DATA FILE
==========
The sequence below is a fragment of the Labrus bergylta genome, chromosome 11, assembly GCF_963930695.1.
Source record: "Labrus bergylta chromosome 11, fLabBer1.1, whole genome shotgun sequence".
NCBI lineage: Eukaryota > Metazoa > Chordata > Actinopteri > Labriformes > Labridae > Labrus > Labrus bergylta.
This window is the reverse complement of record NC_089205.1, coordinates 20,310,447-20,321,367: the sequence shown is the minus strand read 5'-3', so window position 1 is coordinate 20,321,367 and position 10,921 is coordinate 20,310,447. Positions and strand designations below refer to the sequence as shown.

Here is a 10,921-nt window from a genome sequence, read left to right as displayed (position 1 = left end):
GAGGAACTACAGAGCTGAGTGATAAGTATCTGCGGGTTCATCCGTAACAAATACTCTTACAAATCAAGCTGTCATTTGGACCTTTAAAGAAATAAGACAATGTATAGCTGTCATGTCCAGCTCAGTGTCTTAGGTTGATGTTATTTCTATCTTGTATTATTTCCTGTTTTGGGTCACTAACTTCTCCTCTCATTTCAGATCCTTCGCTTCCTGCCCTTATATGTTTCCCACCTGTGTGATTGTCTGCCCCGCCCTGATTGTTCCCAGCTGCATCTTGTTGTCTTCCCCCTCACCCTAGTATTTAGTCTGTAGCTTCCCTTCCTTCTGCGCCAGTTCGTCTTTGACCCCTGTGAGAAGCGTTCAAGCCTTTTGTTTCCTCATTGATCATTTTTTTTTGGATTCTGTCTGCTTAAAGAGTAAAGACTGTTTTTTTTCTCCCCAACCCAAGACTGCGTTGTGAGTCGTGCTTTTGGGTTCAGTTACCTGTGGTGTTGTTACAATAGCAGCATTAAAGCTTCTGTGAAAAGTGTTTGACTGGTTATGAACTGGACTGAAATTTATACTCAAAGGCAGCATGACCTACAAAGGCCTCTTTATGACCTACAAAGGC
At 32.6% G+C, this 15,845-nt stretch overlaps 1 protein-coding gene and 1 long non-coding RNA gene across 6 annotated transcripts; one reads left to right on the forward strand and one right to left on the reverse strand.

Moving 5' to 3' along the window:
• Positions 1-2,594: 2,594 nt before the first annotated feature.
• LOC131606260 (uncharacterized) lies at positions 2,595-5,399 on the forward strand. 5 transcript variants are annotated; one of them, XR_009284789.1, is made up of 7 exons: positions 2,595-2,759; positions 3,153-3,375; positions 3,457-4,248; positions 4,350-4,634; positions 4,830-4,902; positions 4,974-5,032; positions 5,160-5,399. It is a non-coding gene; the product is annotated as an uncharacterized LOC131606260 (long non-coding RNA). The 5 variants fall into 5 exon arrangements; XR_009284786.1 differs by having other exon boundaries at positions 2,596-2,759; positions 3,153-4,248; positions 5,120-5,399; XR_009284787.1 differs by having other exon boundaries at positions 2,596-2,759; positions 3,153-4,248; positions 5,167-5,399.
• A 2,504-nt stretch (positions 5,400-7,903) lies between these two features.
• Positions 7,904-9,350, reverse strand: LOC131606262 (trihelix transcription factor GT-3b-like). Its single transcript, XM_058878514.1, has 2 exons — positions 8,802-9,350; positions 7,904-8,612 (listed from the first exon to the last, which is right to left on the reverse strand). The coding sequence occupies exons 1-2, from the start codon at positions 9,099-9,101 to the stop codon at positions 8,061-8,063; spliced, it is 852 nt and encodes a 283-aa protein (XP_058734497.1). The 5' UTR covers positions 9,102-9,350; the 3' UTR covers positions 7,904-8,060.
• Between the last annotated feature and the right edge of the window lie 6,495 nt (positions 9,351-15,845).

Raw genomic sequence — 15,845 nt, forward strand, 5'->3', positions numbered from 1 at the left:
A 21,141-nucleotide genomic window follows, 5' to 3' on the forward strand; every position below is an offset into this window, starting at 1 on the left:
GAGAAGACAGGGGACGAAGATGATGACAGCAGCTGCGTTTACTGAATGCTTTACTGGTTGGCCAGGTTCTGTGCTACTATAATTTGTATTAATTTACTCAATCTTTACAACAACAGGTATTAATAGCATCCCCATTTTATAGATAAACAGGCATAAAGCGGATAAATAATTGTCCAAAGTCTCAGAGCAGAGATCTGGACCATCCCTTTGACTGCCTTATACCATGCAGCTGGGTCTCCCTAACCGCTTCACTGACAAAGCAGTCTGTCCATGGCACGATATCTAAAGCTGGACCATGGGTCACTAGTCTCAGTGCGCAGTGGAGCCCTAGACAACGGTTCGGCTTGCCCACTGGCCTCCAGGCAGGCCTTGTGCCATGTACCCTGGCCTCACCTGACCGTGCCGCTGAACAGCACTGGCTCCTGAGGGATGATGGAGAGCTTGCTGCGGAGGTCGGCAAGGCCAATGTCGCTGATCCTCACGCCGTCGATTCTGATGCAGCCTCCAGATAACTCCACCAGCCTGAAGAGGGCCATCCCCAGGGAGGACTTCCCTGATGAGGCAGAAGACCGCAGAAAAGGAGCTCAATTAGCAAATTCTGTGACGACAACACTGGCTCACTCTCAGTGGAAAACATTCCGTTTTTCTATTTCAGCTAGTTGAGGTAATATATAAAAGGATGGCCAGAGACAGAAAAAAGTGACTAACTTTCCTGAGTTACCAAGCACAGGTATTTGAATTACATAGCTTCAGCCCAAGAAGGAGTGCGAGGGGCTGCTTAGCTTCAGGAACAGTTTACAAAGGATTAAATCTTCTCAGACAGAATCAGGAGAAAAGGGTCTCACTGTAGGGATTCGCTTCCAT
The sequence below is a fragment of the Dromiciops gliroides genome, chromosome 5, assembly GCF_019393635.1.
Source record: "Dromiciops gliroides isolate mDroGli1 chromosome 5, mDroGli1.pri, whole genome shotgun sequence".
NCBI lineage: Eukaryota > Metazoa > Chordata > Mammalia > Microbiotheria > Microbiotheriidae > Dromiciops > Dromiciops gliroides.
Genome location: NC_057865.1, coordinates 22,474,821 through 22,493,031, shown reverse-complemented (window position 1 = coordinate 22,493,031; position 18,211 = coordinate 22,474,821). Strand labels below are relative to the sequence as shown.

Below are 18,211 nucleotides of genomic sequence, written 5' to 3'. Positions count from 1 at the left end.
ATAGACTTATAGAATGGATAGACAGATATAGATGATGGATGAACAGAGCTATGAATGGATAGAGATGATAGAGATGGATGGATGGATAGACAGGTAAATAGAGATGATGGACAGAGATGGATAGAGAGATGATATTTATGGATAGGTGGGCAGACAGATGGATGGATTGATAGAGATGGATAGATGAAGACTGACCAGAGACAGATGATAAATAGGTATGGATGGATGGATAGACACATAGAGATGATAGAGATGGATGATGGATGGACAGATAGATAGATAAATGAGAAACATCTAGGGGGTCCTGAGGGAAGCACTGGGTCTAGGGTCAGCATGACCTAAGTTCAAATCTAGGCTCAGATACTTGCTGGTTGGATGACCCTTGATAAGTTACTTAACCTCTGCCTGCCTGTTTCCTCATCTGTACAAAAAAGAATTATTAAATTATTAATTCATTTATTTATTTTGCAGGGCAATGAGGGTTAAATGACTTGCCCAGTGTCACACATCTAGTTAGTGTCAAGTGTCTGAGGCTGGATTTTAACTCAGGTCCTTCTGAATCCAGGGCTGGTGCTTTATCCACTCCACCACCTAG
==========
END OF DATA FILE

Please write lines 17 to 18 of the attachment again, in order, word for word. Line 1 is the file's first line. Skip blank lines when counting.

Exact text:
The sequence below is a fragment of the Dromiciops gliroides genome, chromosome 5, assembly GCF_019393635.1.
Source record: "Dromiciops gliroides isolate mDroGli1 chromosome 5, mDroGli1.pri, whole genome shotgun sequence".